“Our community is a poor community and every day it gets more difficult to maintain our families and pay our utilities,” he told supervisors through an interpreter. “The majority of people in our community work in agriculture, many of them earn minimum wage with a family to support and children … we understand water has gone up in price and we want you to understand we cannot pay that.”
Unless a solution is found, Cantua Creek would be the first county service area to have its water shut off, Weaver said. He estimates that the taps won’t go dry until around mid-May because Westlands is required to send shut-off notices. In the meantime, county staff is talking to state water board officials and will report back to supervisors in early May with ideas to resolve the town’s crisis, Weaver said.
The state has a drought emergency program and could tap funds to help, said Andrew DiLuccia, state water resources control board spokesman in Sacramento. He said the U.S. Department of Agriculture also has a program similar to the state’s drought emergency effort.
Westlands has an agreement with the county to sell nonpotable water to communities including Huron and community service areas in Cantua Creek, El Porvenir and the O’Neill farming community, said Gayle Holman, spokeswoman for Westlands. The water is treated before going to residents.
The district has no water allocation from the federal Central Valley Project for this year, meaning that Westlands’ valuable liquid commodity becomes even more pricey.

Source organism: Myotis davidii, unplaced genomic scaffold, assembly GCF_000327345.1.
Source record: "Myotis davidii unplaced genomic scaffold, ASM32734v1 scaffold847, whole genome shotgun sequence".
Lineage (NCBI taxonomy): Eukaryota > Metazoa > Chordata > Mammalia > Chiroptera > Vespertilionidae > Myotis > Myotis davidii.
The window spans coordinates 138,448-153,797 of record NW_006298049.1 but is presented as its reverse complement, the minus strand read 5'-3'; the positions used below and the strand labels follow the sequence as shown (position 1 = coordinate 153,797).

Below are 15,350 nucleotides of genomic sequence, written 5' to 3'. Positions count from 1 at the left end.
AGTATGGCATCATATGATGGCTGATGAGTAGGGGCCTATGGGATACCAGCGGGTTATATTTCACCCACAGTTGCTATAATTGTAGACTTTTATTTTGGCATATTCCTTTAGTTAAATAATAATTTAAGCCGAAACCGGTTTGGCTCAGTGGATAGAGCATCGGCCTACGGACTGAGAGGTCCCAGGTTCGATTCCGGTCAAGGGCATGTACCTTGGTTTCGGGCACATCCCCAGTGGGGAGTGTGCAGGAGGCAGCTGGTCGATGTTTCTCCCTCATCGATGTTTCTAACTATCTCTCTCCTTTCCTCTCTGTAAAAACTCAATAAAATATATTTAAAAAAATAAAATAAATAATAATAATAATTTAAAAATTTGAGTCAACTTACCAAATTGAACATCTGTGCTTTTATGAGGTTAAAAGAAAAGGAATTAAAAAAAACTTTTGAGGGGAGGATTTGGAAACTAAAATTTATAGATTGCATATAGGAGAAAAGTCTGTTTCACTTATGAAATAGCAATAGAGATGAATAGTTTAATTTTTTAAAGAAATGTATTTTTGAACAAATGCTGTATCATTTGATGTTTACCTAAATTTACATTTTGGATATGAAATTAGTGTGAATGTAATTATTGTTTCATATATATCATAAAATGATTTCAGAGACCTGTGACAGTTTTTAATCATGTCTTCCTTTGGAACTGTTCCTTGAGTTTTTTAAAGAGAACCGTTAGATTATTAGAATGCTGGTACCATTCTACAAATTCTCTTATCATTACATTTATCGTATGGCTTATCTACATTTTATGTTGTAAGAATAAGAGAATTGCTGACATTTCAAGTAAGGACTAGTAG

“We are expecting high prices because we just don’t have the water supply available and it continues to get worse,” Holman said. “It will be another devastating year and it will continue to decimate small pockets like Cantua Creek.”
Fresno County Supervisor Brian Pacheco, who represents Cantua Creek, said he wants solutions fast, but there are none that immediately spring to mind since, by law, the county can’t subsidize the service area.
“Some of the poorest people in our community are paying one of the highest water rates in the Valley,” he said. “They are not asking for a handout, they just need help.”
Fellow Supervisor Henry R. Perea said he is concerned that the residents will not get clean water. He’s worried the county could be held responsible for finding a way to get them water.
“What if they sue and say ‘County, you have a responsibility for keeping our water system going,’ ” Perea said. “Then it becomes a David and Goliath fight.”
The county has money to plan a water project for Cantua Creek, which could result in a pipeline serving Cantua Creek, El Porvenir and some other small towns nearby. By linking the two communities’ water systems, the cost for water could drop . That would likely be welcome news to El Porvenior residents, who Fernandez said already approved a rate increase and now pay $110 monthly.
The ultimate fix, however, is still about two years away, said James Polfer, a senior engineer in the county’s public works and planning department.
The county got $725,000 from the state to plan and design in the new system, Polfer said. Because Cantua Creek and El Porvenir are considered socioeconomically disadvantaged communities, each is eligible for a $3 million grant — a total of $6 million — to build the water project. Polfer said that would be enough to join the two towns’ water systems.
“I can’t guarantee that the money will be there, but all indications are that it is,” Polfer said. “The purpose of the planning phase is to (get something built) that will remedy the problem.”